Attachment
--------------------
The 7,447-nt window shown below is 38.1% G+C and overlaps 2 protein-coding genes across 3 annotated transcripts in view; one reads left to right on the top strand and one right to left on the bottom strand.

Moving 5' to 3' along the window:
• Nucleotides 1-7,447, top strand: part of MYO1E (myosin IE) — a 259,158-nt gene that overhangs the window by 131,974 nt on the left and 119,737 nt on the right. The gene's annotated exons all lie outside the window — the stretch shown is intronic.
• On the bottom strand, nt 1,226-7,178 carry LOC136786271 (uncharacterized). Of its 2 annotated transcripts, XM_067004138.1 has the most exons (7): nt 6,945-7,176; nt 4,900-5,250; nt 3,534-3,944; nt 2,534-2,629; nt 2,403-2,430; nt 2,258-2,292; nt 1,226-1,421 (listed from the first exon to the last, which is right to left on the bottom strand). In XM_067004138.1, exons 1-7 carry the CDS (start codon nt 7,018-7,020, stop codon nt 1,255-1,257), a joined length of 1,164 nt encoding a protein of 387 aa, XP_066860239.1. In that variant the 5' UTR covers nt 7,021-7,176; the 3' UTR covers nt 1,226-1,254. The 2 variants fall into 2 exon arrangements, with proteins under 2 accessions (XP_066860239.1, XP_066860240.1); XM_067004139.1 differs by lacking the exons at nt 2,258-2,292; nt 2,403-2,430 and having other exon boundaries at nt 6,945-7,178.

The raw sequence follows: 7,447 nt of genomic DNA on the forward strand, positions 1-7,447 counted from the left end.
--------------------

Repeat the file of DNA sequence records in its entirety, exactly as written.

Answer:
The 7,447-nt window shown below is 38.1% G+C and overlaps 2 protein-coding genes across 3 annotated transcripts in view; one reads left to right on the top strand and one right to left on the bottom strand.

Moving 5' to 3' along the window:
• Nucleotides 1-7,447, top strand: part of MYO1E (myosin IE) — a 259,158-nt gene that overhangs the window by 131,974 nt on the left and 119,737 nt on the right. The gene's annotated exons all lie outside the window — the stretch shown is intronic.
• On the bottom strand, nt 1,226-7,178 carry LOC136786271 (uncharacterized). Of its 2 annotated transcripts, XM_067004138.1 has the most exons (7): nt 6,945-7,176; nt 4,900-5,250; nt 3,534-3,944; nt 2,534-2,629; nt 2,403-2,430; nt 2,258-2,292; nt 1,226-1,421 (listed from the first exon to the last, which is right to left on the bottom strand). In XM_067004138.1, exons 1-7 carry the CDS (start codon nt 7,018-7,020, stop codon nt 1,255-1,257), a joined length of 1,164 nt encoding a protein of 387 aa, XP_066860239.1. In that variant the 5' UTR covers nt 7,021-7,176; the 3' UTR covers nt 1,226-1,254. The 2 variants fall into 2 exon arrangements, with proteins under 2 accessions (XP_066860239.1, XP_066860240.1); XM_067004139.1 differs by lacking the exons at nt 2,258-2,292; nt 2,403-2,430 and having other exon boundaries at nt 6,945-7,178.

The raw sequence follows: 7,447 nt of genomic DNA on the forward strand, positions 1-7,447 counted from the left end.